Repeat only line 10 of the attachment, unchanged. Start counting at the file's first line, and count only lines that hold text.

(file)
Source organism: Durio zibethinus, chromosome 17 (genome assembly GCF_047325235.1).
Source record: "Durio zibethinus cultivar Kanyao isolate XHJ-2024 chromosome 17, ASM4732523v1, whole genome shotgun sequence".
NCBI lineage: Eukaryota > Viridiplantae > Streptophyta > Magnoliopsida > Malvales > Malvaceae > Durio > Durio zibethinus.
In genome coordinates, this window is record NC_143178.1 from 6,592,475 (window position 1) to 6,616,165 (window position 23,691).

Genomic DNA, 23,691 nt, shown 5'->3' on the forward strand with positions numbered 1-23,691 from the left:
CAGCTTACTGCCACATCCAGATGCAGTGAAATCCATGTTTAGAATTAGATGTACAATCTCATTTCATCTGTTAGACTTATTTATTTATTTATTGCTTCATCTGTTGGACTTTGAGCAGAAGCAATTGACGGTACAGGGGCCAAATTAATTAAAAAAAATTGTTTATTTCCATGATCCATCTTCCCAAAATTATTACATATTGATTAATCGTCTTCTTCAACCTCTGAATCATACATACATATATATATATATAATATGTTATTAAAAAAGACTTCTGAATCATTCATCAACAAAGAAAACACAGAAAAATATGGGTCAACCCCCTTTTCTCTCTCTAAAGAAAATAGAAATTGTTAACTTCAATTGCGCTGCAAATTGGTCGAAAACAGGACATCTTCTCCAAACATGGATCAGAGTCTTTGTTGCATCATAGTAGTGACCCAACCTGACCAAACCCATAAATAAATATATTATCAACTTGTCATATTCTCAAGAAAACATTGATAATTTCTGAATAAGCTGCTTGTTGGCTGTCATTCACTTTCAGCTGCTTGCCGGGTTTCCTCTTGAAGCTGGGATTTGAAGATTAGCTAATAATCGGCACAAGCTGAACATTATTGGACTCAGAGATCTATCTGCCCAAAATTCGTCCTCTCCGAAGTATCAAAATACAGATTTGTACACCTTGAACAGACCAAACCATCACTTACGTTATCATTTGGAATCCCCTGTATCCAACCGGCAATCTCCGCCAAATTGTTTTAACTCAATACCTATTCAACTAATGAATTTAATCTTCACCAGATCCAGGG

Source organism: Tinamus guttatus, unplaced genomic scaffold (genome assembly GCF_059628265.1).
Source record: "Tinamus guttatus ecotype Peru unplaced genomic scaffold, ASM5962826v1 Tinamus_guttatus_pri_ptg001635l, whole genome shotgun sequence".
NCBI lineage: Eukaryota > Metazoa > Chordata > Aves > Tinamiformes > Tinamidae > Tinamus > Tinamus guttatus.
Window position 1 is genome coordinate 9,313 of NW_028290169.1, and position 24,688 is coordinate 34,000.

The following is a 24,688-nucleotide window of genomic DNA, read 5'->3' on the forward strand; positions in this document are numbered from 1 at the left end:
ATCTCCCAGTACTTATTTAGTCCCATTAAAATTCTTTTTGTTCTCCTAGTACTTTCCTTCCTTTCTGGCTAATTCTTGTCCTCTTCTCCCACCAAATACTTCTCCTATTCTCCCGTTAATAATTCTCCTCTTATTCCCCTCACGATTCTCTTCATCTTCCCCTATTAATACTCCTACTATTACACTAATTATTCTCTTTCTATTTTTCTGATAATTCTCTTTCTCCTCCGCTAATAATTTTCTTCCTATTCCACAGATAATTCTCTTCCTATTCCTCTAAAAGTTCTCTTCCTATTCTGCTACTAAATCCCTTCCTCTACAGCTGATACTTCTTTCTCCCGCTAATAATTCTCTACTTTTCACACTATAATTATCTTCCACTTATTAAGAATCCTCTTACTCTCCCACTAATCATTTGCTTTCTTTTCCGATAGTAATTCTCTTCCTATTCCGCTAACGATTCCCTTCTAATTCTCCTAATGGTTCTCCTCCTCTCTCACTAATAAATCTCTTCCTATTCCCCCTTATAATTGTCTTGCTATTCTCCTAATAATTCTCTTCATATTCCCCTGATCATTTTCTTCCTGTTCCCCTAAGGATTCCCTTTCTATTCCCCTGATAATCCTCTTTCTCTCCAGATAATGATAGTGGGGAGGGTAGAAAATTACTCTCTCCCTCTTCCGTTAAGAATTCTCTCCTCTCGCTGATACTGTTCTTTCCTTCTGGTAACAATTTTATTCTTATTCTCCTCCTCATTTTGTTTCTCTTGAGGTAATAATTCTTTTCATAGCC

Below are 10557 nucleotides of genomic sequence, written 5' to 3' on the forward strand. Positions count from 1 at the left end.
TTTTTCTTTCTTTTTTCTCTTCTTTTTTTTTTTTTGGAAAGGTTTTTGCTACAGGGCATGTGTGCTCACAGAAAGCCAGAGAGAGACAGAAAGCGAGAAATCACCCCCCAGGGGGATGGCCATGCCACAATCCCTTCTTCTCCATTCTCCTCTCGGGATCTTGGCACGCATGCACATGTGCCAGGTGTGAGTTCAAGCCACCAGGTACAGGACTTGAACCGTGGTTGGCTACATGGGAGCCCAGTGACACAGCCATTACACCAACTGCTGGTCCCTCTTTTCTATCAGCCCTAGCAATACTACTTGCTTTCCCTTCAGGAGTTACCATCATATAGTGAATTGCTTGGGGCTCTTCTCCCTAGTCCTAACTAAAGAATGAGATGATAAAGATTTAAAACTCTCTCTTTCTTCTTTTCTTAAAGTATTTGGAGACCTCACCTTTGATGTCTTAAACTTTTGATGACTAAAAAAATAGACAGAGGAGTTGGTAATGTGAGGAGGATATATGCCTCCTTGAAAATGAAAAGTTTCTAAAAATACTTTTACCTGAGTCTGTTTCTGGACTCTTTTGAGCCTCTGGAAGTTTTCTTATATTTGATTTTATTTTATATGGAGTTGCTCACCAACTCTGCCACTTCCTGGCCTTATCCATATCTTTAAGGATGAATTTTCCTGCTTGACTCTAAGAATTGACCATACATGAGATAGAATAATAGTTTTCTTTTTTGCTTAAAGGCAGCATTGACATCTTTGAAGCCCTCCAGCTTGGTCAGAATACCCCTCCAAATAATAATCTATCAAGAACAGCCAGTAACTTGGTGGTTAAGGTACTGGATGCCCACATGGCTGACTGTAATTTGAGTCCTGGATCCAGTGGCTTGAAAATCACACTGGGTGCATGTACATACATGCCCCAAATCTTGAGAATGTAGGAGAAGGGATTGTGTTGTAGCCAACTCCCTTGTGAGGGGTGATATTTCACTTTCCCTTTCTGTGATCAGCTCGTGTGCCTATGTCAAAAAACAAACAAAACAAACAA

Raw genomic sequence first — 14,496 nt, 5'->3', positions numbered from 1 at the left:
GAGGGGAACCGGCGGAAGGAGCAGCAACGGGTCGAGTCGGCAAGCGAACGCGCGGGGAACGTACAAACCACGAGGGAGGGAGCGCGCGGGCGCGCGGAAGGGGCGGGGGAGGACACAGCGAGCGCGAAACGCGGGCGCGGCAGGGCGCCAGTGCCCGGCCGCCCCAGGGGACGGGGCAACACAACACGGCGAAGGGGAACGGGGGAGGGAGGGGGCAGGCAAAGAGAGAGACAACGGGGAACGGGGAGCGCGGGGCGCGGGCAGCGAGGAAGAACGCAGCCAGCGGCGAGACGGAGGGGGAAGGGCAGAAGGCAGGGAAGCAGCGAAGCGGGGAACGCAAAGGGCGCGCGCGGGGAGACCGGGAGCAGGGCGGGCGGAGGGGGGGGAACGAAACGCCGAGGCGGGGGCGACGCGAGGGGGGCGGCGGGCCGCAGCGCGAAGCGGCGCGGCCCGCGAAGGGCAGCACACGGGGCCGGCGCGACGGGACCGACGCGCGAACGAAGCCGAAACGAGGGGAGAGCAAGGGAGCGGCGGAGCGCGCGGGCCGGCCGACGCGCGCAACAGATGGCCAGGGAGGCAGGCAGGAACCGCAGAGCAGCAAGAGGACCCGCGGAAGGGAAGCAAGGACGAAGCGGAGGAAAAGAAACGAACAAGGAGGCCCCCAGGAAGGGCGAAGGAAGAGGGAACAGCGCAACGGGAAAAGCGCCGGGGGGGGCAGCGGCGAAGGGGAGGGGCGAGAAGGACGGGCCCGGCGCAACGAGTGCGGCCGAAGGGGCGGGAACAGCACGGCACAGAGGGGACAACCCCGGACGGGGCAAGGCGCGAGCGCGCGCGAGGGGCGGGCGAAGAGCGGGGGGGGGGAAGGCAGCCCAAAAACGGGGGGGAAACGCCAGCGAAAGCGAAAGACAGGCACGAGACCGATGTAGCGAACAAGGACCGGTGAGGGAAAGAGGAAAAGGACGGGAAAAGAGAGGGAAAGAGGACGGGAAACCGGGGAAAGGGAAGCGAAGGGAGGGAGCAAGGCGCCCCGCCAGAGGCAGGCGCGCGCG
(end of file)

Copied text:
Window position 1 is genome coordinate 9,313 of NW_028290169.1, and position 24,688 is coordinate 34,000.